It’s no secret that the relationship between marketing and sales isn’t always perfect. Alignment between the two departments can be a challenge, yet the success of both teams is so deeply intertwined with the other. How many times have you heard some variation of this conversation?
“Why aren’t you getting more from the leads we’re providing?”
“Well, the leads you’re providing aren’t qualified!”
To help foster a better relationship between sales and marketing, I decided to spend a week in a salesperson’s shoes — an account development rep (ADR) to be exact. Account development (also referred to as business development or sales development, depending on your company’s vernacular) is one of the toughest roles in an organization. I knew that gaining a deeper understanding of the challenges they face would help me refine my team’s work by focusing on programs that are more suitable for down-funnel processes.
As I expected when I started, this was not an easy week. Working the phones, spending hours every day in our CRM system, and learning a new process on the fly was a challenge. In the end, I learned more than I could have imagined about our sales and marketing processes, including areas where we had opportunities for improvement, all while gaining empathy for the ADRs my team supports.
Putting the ‘person’ in ‘persona’
Going into this exercise, one of my main goals was to come away with a better understanding of the customers and prospects our ADR team speaks with every day. As marketers, we do hours of research to develop target personas so our messaging aligns with their challenges. But these idealized versions of end users and buyers don’t always represent the real people on the other end of the phone.
As a marketer, it’s convenient to focus on metrics rather than people. However, behind every qualified lead is a person with unique challenges. It’s easy to lose sight of this when developing content, messaging, and programs. This work isn’t for us, it’s for the end user. They want to know how we can help them achieve their business goals. Not how they can help me achieve my lead goals. As marketers, we are often so far removed from the customer that we sometimes forget that.
Lesson Learned: Persona-based content is a great starting point, but you must take a more personal approach as you transition from marketing awareness to lead qualification. Don’t expect an ADR to deliver a persona-based message when the end user doesn’t fit the ideal persona. Flexibility is key— but it comes with time, enablement, and a willingness to pivot as the conversation evolves.
Don’t leave buyers out in the cold (calls)
“Hi, my name is Mark and I’m calling from Brainshark. How are you today?” Click. This was one of many disheartening responses I received over the course of that week. It’s hard to be interesting in 5 seconds.
I’ve sat through various sales training sessions over the years and before calling I researched the best approaches to maximize phone and email connects. Should I start with the problem? Or mention that they attended a webinar? Or simply introduce myself and ask for just a few minutes of their time?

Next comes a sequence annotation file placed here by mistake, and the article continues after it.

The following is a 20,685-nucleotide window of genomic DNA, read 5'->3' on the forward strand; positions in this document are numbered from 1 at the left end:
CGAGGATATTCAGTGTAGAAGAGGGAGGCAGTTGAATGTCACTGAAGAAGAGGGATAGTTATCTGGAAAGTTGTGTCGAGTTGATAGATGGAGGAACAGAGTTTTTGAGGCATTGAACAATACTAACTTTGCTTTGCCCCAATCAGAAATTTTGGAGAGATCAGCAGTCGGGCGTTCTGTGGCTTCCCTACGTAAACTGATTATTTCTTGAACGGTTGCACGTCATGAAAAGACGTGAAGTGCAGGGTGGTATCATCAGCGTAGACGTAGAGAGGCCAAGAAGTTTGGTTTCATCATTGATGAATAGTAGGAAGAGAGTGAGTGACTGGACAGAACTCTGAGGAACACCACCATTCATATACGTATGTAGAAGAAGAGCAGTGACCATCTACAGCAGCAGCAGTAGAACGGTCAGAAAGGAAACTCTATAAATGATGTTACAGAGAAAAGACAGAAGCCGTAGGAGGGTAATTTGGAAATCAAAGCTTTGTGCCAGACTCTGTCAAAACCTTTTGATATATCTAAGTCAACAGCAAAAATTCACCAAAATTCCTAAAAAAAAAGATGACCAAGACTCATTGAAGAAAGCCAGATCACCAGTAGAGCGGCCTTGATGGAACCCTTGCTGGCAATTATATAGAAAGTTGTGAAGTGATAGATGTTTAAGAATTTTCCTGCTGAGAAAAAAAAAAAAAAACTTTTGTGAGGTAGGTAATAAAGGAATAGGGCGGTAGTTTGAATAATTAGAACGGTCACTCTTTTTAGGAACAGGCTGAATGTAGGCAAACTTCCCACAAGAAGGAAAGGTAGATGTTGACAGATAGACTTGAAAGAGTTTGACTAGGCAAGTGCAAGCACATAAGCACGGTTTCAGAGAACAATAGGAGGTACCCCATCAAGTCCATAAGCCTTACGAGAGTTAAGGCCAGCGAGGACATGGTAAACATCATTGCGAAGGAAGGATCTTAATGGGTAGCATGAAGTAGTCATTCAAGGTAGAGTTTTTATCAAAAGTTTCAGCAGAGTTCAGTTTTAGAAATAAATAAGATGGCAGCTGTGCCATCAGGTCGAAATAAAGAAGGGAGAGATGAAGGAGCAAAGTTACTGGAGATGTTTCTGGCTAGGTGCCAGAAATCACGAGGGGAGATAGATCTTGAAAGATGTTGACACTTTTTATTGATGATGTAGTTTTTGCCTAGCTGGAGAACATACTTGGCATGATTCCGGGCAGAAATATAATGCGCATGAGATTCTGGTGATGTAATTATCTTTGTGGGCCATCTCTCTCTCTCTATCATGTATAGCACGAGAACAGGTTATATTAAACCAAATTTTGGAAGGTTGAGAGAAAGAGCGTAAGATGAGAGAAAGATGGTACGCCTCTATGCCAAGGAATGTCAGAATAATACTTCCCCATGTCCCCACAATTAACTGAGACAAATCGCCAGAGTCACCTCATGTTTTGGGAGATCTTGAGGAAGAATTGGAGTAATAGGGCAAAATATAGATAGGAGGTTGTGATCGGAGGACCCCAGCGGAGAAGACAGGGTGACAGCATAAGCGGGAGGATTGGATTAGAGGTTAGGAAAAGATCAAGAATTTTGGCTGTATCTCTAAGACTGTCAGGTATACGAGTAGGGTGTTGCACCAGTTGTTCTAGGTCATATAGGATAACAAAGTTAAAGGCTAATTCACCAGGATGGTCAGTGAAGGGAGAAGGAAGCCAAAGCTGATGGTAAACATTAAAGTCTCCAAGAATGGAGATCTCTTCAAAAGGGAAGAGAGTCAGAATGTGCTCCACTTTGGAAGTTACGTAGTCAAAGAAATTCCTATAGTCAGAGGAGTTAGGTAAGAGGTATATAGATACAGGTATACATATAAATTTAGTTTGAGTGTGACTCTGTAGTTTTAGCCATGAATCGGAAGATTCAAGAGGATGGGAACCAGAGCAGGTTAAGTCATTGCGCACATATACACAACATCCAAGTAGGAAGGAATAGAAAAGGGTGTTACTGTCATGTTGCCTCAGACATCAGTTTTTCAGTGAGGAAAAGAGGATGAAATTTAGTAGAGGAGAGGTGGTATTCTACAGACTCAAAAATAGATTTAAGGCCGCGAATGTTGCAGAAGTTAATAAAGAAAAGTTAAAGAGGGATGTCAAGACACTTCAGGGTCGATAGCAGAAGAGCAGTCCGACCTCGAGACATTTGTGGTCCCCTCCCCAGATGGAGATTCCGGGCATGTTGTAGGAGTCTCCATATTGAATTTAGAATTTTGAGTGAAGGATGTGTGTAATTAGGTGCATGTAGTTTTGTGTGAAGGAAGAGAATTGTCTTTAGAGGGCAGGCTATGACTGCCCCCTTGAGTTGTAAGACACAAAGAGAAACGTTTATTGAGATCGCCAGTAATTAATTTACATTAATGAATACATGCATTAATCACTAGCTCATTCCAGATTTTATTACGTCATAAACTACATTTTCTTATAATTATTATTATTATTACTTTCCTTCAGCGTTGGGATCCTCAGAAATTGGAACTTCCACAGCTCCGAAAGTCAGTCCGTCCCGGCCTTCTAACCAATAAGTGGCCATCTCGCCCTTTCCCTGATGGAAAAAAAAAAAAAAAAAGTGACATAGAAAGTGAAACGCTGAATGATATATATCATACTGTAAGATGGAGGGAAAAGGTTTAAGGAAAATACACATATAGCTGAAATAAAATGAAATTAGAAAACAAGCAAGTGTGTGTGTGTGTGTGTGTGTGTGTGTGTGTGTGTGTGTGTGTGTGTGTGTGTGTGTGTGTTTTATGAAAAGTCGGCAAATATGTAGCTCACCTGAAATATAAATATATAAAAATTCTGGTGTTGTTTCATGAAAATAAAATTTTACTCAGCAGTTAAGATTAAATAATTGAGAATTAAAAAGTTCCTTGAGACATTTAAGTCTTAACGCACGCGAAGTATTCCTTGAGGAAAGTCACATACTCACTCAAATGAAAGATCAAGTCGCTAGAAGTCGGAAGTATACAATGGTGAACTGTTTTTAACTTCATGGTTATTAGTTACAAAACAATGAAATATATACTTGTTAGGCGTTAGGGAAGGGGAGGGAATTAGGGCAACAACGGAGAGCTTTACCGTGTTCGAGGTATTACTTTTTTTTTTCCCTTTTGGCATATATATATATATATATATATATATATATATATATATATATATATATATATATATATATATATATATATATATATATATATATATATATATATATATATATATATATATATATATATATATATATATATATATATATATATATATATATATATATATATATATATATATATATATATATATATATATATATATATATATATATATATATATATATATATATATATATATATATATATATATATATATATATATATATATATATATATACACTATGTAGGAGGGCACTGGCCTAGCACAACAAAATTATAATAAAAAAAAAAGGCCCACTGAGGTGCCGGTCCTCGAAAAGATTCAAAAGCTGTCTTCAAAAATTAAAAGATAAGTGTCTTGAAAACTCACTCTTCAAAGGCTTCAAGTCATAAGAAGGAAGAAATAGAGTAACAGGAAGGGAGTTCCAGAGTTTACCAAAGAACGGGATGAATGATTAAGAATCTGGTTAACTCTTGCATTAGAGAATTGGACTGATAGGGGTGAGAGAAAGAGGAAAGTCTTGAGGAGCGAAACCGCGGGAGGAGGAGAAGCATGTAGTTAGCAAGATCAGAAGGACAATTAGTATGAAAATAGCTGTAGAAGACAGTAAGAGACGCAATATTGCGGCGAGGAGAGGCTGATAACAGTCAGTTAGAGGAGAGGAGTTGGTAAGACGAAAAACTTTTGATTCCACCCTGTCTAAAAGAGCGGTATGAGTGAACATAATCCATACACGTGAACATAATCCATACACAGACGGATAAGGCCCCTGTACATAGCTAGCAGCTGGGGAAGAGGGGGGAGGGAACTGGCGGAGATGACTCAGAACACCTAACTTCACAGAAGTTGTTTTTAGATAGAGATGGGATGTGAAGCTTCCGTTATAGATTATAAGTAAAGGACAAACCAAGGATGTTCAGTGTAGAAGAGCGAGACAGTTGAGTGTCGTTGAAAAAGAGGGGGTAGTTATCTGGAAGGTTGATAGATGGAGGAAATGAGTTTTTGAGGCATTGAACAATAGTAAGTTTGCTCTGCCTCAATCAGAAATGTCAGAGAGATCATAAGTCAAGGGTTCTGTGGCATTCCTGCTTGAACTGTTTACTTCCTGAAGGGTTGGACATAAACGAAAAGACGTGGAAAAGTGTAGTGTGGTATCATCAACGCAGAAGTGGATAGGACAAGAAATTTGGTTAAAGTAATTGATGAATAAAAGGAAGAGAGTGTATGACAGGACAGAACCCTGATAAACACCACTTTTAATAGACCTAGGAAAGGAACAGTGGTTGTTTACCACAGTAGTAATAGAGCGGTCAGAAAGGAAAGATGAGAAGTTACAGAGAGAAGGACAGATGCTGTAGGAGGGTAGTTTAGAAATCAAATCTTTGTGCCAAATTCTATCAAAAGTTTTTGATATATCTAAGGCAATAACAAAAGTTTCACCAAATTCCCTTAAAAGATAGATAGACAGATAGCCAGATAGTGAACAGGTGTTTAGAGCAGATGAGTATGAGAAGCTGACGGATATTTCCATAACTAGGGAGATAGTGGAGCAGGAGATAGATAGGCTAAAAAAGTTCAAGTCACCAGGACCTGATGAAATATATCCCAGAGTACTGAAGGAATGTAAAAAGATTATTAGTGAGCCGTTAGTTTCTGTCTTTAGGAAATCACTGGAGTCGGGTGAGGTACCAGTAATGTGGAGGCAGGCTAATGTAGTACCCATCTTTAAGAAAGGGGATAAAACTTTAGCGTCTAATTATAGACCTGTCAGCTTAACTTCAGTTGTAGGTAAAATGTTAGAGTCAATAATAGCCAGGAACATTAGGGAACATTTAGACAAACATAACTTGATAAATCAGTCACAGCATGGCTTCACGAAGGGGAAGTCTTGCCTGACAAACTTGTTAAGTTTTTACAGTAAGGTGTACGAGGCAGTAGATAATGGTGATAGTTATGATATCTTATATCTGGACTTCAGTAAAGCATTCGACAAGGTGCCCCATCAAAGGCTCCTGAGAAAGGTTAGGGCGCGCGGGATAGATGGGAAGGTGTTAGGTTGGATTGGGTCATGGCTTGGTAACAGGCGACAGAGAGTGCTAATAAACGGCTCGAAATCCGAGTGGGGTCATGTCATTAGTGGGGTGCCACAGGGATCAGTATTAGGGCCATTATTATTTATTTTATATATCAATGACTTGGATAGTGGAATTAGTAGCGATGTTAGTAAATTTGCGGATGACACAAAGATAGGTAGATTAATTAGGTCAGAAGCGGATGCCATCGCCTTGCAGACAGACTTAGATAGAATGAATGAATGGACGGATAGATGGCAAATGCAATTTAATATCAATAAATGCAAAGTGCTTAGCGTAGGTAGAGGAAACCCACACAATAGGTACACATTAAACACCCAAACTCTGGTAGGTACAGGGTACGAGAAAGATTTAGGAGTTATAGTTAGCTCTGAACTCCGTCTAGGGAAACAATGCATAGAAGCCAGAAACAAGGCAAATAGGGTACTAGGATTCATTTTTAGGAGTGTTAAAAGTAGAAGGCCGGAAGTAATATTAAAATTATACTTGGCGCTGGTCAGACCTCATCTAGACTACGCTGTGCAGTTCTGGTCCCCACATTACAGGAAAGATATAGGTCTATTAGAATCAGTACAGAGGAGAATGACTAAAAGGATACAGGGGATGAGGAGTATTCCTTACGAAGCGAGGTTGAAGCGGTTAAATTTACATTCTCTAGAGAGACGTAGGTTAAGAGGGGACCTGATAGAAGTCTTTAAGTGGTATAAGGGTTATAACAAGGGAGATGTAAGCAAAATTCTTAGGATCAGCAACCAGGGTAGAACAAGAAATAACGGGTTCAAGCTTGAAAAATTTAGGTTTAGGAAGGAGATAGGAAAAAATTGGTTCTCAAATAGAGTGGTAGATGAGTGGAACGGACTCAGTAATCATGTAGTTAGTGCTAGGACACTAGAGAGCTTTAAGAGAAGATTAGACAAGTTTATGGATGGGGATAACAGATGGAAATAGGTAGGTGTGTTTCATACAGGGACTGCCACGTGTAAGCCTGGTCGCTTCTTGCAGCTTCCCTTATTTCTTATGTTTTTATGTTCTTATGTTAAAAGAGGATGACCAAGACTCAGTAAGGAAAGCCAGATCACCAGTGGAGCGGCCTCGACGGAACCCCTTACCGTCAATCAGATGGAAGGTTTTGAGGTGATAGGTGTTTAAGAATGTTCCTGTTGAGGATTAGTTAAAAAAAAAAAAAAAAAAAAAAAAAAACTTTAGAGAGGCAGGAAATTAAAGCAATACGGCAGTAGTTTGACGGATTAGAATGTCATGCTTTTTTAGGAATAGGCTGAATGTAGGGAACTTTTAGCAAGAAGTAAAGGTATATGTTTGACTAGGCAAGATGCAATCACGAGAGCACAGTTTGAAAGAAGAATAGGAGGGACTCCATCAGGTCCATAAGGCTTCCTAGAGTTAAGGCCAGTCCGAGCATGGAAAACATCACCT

We often expect that if an end user engaged with us, they will be dying to talk to us. The reality is that they are busy and don’t always believe that our solution magically meets their needs. Very few of our prospects pick up the phone, and when they do it’s an interruption of their day.
Lesson Learned: ADRs have a difficult job to do. It’s hard to continuously make calls when the vast majority of the time no one picks up the phone. Then when they finally get a connection, they are interrupting someone, so they have an even tougher challenge to get the conversation started. We need to have empathy for their challenges and listen when they tell us what’s working (and what’s not).
Always challenge the status quo
This was easily one of the most actionable pieces of insight I came away with. I realized that our current Salesforce process wasn’t as ADR-friendly as it could be. It was cumbersome to use the research tools, update fields across leads, contacts, and account records, and to find campaign materials. Prepping for calls took more time than I expected, and I found myself taking notes with a pen and paper next to my laptop.
Technology should be an enabler, not a limiter. As I went through my leads, I noted areas that could be improved and summarized my findings for our executives. This feedback led to immediate changes to Salesforce and fast-tracked the purchase of an ADR productivity tool.
Lesson Learned: Systems get stale over time and it’s important to view established processes and technology with fresh eyes. Cross-functional review can provide new ideas and I’m already thinking of ways to have others spend a day in a marketer’s shoes to help us innovate.
Overall, the best lesson I learned from this experience was to have a greater sense of empathy for our sales peers. The more sales and marketing can learn from each other and understand problems from each other’s point of view, the more effective we will be as a team.
So marketers, here’s my call to action for you – whether you choose to put on the sales hat and ‘smile and dial’ is up to you. But take a step back and consider what it’s like to walk around in your sales reps’ shoes. I promise you, you’ll be a better marketer for it.
For more tips on improving sales content, check out 5 Ways Marketers Can Solve the Sales Content Problem.